You know that is one of those things we talked about, being at the right place at the right time. I was so close to that, I just totally overlooked it almost! I remember being here and this is in October ’89. I was in San Francisco hanging out with my friend Bill, I have already had projects here, I was sitting in Redwood city in Bill’s bungalow and the news came over from the Hungarians opening up. They were the first guys to open up so all the East Germans went into Hungary and then there were 500 people that went to West German embassy in Prague so it was all happening and I was saying, “Oh my God! This is really exiting!” but I never for one second thought even at the time that the Berlin wall will ever come down. I moved there in 64 middle of the cold war. I just thought, “Ok maybe the East Germans will have a little outlet and they will let some people go or maybe they can get visas to leave for a few weeks. So I was totally not aware of it and then when I got back to Berlin, this happens in the evening of the ninth of November, that by some bureaucratic mistake some guy said, “Oh, you know we are opening the wall and our people can go to the West”. Which was actually a mistake but it happened and they stormed the border crossings and East Germans had to open because otherwise they would have had to shoot at their own people, which they didn’t want to anymore. By that time, I went to bed earlier, didn’t hear the news. I get downstairs at quarter past seven on the 10th to get my papers which were at the doorstep. And there were these two guys sitting there, among the very few friends I had in East Berlin, because I couldn’t get over very easily and they certainly couldn’t get over and I looked at them I said, “What’s happened, did you run away?” and they said, “no, no, the walls are brought down!” and I said yeah, the Pope is a Catholic and la,la,la I know all the rest of it. “No, seriously!” I said, “give me a break, no fucking way!” And I pick up the papers, there was the wall and it was down and I how did I not see it. I wasn’t there and I lived in the middle of it! I mean I was a day late, they just left at midnight and I was the only person they knew in the west, so they were driving around and then they have been sitting on my doorstep since five o’clock waiting for light to come up because this is November. They brought some East German Champagne which then by the time my people came to the office we’d finished and then we went to the wall and danced on it like everybody else. But the whole political environment, all the goings on I have since read and learn about but at the time it was too close. I mean the wall was like in your face so much that you couldn’t see beyond it. And I would have taken any bet that is was there to stay for another fifty years. But ironically, that September ’89 before the shit hit the fan, as it were, we rented that famous office, the only building left in what is now Potsdamer Platz which is now the center of Berlin. It was one building left from the war. It was like literally three feet from the wall, at the back door it was the wall, you could reach out and touch it. We rented an office there in September thinking, “this is so quiet, there is plenty of parking, there was rabbits on the lawn outside, this is so idyllic, we are in the middle of nowhere right by the wall.” And, of course, by the time we moved in after Christmas, around the first of January, I remember putting furniture in there on Christmas eve and by that time the wall had kind of more or less disappeared. There was what they called the Polish market outside the wall so everybody was just crazy and I gave out dozen interviews to NBC and all these American stations because I was stood in my office on the wall and they said, “what is it like these days?” I must have answered that question a hundred times because I was the only person there. Of course, we quickly moved away from there again by the next August because it was unbearable. And this building is still there in the middle of all this new stuff. It is the only old building left so this is how I miscalculated the situation. It surprises me and I regret in a way not having had the foresight because I would have enjoyed the changeover much more. I was so in the middle of it that while I went out to East Berlin itself, I never had a perspective on it. Now I do but, like I said I was so close, it was incredibly exciting. But it might have been even more exiting if I had had a more of an intellectual..it was very emotional it wasn’t intellectual. Everything now is post-rationalizing.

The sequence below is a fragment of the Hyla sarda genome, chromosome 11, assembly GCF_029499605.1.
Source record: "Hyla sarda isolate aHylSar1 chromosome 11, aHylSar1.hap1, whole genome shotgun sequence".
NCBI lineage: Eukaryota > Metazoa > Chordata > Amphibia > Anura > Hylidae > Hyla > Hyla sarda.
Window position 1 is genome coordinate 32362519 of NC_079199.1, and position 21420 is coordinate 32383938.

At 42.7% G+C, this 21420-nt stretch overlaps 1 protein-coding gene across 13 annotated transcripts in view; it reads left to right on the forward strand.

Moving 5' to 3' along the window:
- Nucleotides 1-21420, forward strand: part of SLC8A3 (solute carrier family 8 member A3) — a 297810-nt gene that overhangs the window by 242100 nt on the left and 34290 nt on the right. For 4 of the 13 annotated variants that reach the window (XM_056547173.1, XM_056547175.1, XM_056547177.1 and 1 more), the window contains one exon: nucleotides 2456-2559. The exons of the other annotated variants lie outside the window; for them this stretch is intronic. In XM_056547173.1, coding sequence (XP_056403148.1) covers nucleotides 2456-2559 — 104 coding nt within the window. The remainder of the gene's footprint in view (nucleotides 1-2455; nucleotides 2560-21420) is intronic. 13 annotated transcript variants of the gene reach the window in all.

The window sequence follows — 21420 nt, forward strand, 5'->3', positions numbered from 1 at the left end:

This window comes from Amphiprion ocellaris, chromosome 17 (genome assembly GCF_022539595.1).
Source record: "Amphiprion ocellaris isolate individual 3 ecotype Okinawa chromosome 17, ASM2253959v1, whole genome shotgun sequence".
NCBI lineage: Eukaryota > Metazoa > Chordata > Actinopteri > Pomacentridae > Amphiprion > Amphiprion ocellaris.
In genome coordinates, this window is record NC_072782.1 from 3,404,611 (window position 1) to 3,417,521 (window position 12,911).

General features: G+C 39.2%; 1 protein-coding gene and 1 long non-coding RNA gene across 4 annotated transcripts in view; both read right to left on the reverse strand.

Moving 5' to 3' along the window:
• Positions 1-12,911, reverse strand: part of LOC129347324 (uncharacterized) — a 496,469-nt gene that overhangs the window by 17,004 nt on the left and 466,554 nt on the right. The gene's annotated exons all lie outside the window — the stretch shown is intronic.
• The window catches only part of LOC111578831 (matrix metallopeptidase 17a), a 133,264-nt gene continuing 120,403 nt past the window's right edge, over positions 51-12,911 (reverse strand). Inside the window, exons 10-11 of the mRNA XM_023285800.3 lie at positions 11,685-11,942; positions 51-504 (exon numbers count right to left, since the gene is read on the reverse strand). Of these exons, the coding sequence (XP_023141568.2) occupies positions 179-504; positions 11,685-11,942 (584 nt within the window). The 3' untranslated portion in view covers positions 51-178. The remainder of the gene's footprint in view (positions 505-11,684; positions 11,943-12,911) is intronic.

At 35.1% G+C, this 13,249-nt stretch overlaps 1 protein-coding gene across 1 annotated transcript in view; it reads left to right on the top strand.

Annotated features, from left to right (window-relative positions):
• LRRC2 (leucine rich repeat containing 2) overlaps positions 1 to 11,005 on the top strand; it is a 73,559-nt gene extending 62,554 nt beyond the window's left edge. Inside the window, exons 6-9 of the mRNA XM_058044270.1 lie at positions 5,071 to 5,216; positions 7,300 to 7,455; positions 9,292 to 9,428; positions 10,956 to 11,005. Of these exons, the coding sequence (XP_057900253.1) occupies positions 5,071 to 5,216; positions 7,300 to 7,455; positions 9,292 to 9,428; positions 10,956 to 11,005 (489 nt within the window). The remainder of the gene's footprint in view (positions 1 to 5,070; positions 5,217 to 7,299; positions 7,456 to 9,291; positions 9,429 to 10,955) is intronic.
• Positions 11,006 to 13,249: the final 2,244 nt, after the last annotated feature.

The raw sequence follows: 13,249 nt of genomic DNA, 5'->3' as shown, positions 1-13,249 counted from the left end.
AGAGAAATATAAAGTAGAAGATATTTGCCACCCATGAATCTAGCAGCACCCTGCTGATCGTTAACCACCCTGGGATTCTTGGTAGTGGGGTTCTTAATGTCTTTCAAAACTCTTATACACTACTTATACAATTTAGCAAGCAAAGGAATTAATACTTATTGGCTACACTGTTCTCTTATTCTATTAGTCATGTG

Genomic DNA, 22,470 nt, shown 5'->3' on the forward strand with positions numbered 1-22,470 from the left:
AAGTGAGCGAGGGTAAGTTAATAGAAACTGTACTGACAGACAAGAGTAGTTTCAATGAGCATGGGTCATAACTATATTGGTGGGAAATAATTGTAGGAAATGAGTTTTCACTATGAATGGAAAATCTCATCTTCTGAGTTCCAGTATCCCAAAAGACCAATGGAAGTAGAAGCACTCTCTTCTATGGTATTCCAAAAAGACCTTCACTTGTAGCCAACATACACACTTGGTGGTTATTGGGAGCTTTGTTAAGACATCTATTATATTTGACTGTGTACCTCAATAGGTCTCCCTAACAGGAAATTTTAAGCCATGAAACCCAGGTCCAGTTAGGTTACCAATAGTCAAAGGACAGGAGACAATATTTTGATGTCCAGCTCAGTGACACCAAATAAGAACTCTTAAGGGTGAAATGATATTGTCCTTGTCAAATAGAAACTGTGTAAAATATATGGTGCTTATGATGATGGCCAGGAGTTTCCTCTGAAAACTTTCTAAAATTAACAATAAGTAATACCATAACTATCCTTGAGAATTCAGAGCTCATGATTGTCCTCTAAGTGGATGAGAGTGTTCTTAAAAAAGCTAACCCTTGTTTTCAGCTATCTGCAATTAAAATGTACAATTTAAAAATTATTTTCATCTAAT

Arkitektura: